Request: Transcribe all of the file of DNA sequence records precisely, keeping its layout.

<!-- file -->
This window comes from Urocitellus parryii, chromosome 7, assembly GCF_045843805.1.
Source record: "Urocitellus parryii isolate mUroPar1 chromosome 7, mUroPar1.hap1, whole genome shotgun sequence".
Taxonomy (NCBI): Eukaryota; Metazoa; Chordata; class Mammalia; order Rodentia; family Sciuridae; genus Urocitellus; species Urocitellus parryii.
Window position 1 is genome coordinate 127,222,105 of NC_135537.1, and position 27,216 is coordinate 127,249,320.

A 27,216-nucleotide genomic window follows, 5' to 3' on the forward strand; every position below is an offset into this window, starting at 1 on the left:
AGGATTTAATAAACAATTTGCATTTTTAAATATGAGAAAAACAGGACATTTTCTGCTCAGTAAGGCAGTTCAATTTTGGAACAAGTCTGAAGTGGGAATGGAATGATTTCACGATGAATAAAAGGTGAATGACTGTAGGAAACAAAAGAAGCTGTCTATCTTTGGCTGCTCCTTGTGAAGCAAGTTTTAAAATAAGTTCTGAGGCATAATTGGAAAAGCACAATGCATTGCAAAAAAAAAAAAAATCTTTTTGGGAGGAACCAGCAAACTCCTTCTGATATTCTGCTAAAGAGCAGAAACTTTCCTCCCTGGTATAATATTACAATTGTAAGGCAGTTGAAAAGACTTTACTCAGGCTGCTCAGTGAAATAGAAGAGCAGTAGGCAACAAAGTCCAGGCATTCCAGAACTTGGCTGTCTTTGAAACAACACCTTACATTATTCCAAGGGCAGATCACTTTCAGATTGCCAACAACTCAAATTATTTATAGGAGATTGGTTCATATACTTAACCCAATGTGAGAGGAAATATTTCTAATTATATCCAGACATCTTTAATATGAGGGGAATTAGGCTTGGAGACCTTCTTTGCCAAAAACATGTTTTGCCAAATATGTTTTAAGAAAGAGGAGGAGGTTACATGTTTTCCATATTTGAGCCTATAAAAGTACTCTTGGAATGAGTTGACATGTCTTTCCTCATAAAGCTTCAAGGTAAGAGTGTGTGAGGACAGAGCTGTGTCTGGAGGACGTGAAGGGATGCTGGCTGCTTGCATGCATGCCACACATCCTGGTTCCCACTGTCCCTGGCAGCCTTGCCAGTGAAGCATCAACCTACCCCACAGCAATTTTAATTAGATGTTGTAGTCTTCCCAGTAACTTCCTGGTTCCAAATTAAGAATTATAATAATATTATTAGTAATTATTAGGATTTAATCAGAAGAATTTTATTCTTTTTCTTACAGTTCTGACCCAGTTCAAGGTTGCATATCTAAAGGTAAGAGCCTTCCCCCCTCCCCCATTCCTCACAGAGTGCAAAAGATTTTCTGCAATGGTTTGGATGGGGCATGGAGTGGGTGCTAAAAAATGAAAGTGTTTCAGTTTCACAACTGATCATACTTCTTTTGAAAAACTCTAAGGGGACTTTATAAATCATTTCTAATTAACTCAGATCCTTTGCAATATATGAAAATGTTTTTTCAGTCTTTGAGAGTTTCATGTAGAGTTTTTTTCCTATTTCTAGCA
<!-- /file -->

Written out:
This window comes from Urocitellus parryii, chromosome 7, assembly GCF_045843805.1.
Source record: "Urocitellus parryii isolate mUroPar1 chromosome 7, mUroPar1.hap1, whole genome shotgun sequence".
Taxonomy (NCBI): Eukaryota; Metazoa; Chordata; class Mammalia; order Rodentia; family Sciuridae; genus Urocitellus; species Urocitellus parryii.
Window position 1 is genome coordinate 127,222,105 of NC_135537.1, and position 27,216 is coordinate 127,249,320.

A 27,216-nucleotide genomic window follows, 5' to 3' on the forward strand; every position below is an offset into this window, starting at 1 on the left:
AGGATTTAATAAACAATTTGCATTTTTAAATATGAGAAAAACAGGACATTTTCTGCTCAGTAAGGCAGTTCAATTTTGGAACAAGTCTGAAGTGGGAATGGAATGATTTCACGATGAATAAAAGGTGAATGACTGTAGGAAACAAAAGAAGCTGTCTATCTTTGGCTGCTCCTTGTGAAGCAAGTTTTAAAATAAGTTCTGAGGCATAATTGGAAAAGCACAATGCATTGCAAAAAAAAAAAAAATCTTTTTGGGAGGAACCAGCAAACTCCTTCTGATATTCTGCTAAAGAGCAGAAACTTTCCTCCCTGGTATAATATTACAATTGTAAGGCAGTTGAAAAGACTTTACTCAGGCTGCTCAGTGAAATAGAAGAGCAGTAGGCAACAAAGTCCAGGCATTCCAGAACTTGGCTGTCTTTGAAACAACACCTTACATTATTCCAAGGGCAGATCACTTTCAGATTGCCAACAACTCAAATTATTTATAGGAGATTGGTTCATATACTTAACCCAATGTGAGAGGAAATATTTCTAATTATATCCAGACATCTTTAATATGAGGGGAATTAGGCTTGGAGACCTTCTTTGCCAAAAACATGTTTTGCCAAATATGTTTTAAGAAAGAGGAGGAGGTTACATGTTTTCCATATTTGAGCCTATAAAAGTACTCTTGGAATGAGTTGACATGTCTTTCCTCATAAAGCTTCAAGGTAAGAGTGTGTGAGGACAGAGCTGTGTCTGGAGGACGTGAAGGGATGCTGGCTGCTTGCATGCATGCCACACATCCTGGTTCCCACTGTCCCTGGCAGCCTTGCCAGTGAAGCATCAACCTACCCCACAGCAATTTTAATTAGATGTTGTAGTCTTCCCAGTAACTTCCTGGTTCCAAATTAAGAATTATAATAATATTATTAGTAATTATTAGGATTTAATCAGAAGAATTTTATTCTTTTTCTTACAGTTCTGACCCAGTTCAAGGTTGCATATCTAAAGGTAAGAGCCTTCCCCCCTCCCCCATTCCTCACAGAGTGCAAAAGATTTTCTGCAATGGTTTGGATGGGGCATGGAGTGGGTGCTAAAAAATGAAAGTGTTTCAGTTTCACAACTGATCATACTTCTTTTGAAAAACTCTAAGGGGACTTTATAAATCATTTCTAATTAACTCAGATCCTTTGCAATATATGAAAATGTTTTTTCAGTCTTTGAGAGTTTCATGTAGAGTTTTTTTCCTATTTCTAGCA